From Scorched to Shiny: How to Clean a Burnt Pot or Pan

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From Scorched to Shiny: How to Clean a Burnt Pot or Pan

How to Clean a Burnt Pot or Pan Tidyhere Infographic

Some recipes, or chefs, can end up wreaking havoc on our pots and pans. Of course, it can come down to user error, like when we set the burner too high and end up scorching whatever is in the pan. No matter what happened, or whose fault it may be, everyone has had to deal with burnt cookware at some point.

If you’re on the hunt for a simple, but effective method to rescue a burnt pot, we’ve got you covered. Much like with other popular cleaning hacks, lots of the items you need to restore your cookware are likely already in your pantry or among your cleaning supplies. Keep reading to find out more!

How to Clean a Burnt Pot or Pan

No matter how badly your cookware has been burnt, there may be a solution. Here are a few methods for cleaning a burnt pot or pan, whether it’s nonstick, ceramic, copper, cast iron, or stainless steel:

Baking Soda & Vinegar

White vinegar and baking soda are our favorite cleaning duo. You can use vinegar as a disinfectant, a non-toxic glass cleaner, and put it to use in the kitchen. Baking soda packs a lightly abrasive punch, so when the two are combined, they’re pretty effective. Here’s how you use them:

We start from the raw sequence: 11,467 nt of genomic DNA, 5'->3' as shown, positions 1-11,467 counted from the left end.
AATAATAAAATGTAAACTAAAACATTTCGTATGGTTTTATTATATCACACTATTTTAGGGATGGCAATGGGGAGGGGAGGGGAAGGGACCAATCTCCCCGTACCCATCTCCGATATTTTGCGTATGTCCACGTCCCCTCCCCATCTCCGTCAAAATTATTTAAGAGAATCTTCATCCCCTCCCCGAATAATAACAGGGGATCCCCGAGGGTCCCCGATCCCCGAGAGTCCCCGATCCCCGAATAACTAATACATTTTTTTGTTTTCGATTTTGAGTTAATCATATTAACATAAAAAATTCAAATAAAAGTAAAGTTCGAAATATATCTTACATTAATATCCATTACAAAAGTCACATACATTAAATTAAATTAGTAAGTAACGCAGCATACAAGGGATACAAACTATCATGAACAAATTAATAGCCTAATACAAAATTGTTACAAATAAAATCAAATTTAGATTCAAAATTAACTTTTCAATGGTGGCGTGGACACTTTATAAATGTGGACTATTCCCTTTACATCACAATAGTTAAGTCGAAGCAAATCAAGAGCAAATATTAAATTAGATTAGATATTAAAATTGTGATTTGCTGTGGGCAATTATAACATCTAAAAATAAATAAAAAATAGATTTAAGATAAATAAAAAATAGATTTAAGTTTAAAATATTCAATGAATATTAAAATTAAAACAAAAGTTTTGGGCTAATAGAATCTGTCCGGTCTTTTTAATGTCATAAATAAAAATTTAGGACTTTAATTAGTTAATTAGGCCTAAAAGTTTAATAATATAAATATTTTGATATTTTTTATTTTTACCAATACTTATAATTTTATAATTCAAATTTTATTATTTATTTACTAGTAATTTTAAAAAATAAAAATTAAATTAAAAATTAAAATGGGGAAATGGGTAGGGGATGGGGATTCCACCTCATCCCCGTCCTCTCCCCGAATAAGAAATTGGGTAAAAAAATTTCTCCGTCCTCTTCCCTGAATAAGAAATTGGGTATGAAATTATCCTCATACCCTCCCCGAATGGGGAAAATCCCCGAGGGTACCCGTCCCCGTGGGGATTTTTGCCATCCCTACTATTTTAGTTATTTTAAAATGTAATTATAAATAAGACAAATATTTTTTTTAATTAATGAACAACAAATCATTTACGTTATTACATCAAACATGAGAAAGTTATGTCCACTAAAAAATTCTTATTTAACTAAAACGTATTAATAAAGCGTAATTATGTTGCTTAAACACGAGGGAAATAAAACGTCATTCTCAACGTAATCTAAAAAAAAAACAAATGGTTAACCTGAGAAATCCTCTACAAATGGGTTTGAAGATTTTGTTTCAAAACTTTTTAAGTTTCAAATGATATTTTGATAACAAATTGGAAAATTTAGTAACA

✨ Pour a small, equal amount of water and white vinegar around the bottom of the pot or pan.
✨ Heat this vinegar solution on your stovetop until it comes to a boil for about a minute.
✨ Once boiled, turn off the stove, remove the pot from heat, and pour out the vinegar.
✨ Pour a tablespoon or two of baking soda into the empty cookware and use a hard sponge or scouring pad to work the baking soda around the bottom of the pot or pan. Baking soda is abrasive and will help to lift the staining.
✨ Rinse the slurry of baking soda from the pot or pan and assess whether or not you’ll need to repeat the process or try another method.

Boiled Lemons

✨ Cut up two or three lemons, arrange them in your dirty pan, and fill it with enough water to just barely cover the lemons.
✨ Place the pan over medium-high heat and allow the lemon water to boil for 5 to 10 minutes.
✨ Remove the pan from the heat and scrub around the pan with a stiff brush or sponge when food particles start floating to the surface.
✨ Throw out the lemons and drain the water before rinsing the cookware with hot water.
✨ Use a scouring pad or brush to further loosen and remove any remaining residue.

Bar Keepers Friend

✨ Rinse your dirty pan under hot water, then make a paste with a few tablespoons of Bar Keepers Friend mixed with the residual water in the pan.
✨ Spread the paste around the burnt debris within your pan and leave this to sit for no more than a minute.
✨ After a minute, rinse the pan with hot water and then use a stiff brush or scouring pad to remove the now loosened burnt residue.
✨ You can repeat this process as needed or move on to a different method.

Aluminum Foil & Baking Soda

✨ Rinse the burnt pot in hot water, then sprinkle 2 generous tablespoons of baking soda, adding a few teaspoons of hot water to form a paste.
✨ Start to scrub the paste around the pan with a balled-up piece of aluminum foil until the burnt debris lifts.
✨ Once enough debris has been removed, rinse the pot again with hot water and a little bit of dish soap to finish.